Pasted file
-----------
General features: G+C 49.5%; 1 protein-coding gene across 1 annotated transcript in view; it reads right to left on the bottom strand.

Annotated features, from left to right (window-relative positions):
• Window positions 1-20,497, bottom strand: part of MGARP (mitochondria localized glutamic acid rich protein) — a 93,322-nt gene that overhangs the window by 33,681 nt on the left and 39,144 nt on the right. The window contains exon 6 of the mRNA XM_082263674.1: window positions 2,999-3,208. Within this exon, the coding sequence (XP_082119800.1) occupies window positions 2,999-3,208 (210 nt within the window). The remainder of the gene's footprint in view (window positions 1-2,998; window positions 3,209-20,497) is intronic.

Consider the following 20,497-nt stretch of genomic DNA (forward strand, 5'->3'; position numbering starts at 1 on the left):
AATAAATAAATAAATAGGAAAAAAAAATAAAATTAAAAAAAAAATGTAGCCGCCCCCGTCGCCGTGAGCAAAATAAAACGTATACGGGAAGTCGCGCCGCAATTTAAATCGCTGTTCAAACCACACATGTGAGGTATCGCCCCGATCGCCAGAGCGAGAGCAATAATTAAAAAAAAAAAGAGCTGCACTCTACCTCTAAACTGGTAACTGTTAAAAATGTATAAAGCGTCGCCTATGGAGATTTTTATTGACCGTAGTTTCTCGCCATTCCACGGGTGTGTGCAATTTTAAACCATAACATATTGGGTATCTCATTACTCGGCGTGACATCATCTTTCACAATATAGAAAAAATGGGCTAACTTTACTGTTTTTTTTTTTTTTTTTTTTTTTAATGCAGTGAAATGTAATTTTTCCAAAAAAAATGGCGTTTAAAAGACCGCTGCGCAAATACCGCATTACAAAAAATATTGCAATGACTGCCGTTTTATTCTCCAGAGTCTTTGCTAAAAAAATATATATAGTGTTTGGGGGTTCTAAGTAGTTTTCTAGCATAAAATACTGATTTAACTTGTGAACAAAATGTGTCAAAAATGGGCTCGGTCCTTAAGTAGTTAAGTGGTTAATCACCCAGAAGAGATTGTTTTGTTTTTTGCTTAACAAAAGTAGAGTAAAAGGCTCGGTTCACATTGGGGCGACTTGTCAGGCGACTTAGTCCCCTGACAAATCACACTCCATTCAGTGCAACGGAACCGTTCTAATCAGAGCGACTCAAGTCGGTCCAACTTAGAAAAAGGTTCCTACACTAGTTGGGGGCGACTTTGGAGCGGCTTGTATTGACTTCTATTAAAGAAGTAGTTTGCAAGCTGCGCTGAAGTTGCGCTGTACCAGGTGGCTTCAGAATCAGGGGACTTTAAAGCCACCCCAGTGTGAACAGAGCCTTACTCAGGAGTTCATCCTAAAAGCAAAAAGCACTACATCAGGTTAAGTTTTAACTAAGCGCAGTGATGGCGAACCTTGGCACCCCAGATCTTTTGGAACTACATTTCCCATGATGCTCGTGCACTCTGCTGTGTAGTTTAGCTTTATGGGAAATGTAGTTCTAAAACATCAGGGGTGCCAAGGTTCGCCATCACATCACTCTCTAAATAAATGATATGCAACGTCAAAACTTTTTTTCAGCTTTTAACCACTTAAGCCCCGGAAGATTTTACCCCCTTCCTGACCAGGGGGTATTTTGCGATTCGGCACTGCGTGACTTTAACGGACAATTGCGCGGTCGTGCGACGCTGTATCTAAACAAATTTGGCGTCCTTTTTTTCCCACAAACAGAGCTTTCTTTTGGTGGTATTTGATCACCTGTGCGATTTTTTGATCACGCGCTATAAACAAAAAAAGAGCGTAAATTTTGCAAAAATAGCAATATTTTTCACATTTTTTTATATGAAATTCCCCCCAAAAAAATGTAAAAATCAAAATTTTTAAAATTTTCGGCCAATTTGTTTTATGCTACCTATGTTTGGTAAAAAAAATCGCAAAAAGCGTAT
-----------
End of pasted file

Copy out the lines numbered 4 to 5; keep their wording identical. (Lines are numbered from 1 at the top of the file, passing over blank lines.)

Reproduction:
Consider the following 20,497-nt stretch of genomic DNA (forward strand, 5'->3'; position numbering starts at 1 on the left):
AATAAATAAATAAATAGGAAAAAAAAATAAAATTAAAAAAAAAATGTAGCCGCCCCCGTCGCCGTGAGCAAAATAAAACGTATACGGGAAGTCGCGCCGCAATTTAAATCGCTGTTCAAACCACACATGTGAGGTATCGCCCCGATCGCCAGAGCGAGAGCAATAATTAAAAAAAAAAAGAGCTGCACTCTACCTCTAAACTGGTAACTGTTAAAAATGTATAAAGCGTCGCCTATGGAGATTTTTATTGACCGTAGTTTCTCGCCATTCCACGGGTGTGTGCAATTTTAAACCATAACATATTGGGTATCTCATTACTCGGCGTGACATCATCTTTCACAATATAGAAAAAATGGGCTAACTTTACTGTTTTTTTTTTTTTTTTTTTTTTTAATGCAGTGAAATGTAATTTTTCCAAAAAAAATGGCGTTTAAAAGACCGCTGCGCAAATACCGCATTACAAAAAATATTGCAATGACTGCCGTTTTATTCTCCAGAGTCTTTGCTAAAAAAATATATATAGTGTTTGGGGGTTCTAAGTAGTTTTCTAGCATAAAATACTGATTTAACTTGTGAACAAAATGTGTCAAAAATGGGCTCGGTCCTTAAGTAGTTAAGTGGTTAATCACCCAGAAGAGATTGTTTTGTTTTTTGCTTAACAAAAGTAGAGTAAAAGGCTCGGTTCACATTGGGGCGACTTGTCAGGCGACTTAGTCCCCTGACAAATCACACTCCATTCAGTGCAACGGAACCGTTCTAATCAGAGCGACTCAAGTCGGTCCAACTTAGAAAAAGGTTCCTACACTAGTTGGGGGCGACTTTGGAGCGGCTTGTATTGACTTCTATTAAAGAAGTAGTTTGCAAGCTGCGCTGAAGTTGCGCTGTACCAGGTGGCTTCAGAATCAGGGGACTTTAAAGCCACCCCAGTGTGAACAGAGCCTTACTCAGGAGTTCATCCTAAAAGCAAAAAGCACTACATCAGGTTAAGTTTTAACTAAGCGCAGTGATGGCGAACCTTGGCACCCCAGATCTTTTGGAACTACATTTCCCATGATGCTCGTGCACTCTGCTGTGTAGTTTAGCTTTATGGGAAATGTAGTTCTAAAACATCAGGGGTGCCAAGGTTCGCCATCACATCACTCTCTAAATAAATGATATGCAACGTCAAAACTTTTTTTCAGCTTTTAACCACTTAAGCCCCGGAAGATTTTACCCCCTTCCTGACCAGGGGGTATTTTGCGATTCGGCACTGCGTGACTTTAACGGACAATTGCGCGGTCGTGCGACGCTGTATCTAAACAAATTTGGCGTCCTTTTTTTCCCACAAACAGAGCTTTCTTTTGGTGGTATTTGATCACCTGTGCGATTTTTTGATCACGCGCTATAAACAAAAAAAGAGCGTAAATTTTGCAAAAATAGCAATATTTTTCACATTTTTTTATATGAAATTCCCCCCAAAAAAATGTAAAAATCAAAATTTTTAAAATTTTCGGCCAATTTGTTTTATGCTACCTATGTTTGGTAAAAAAAATCGCAAAAAGCGTAT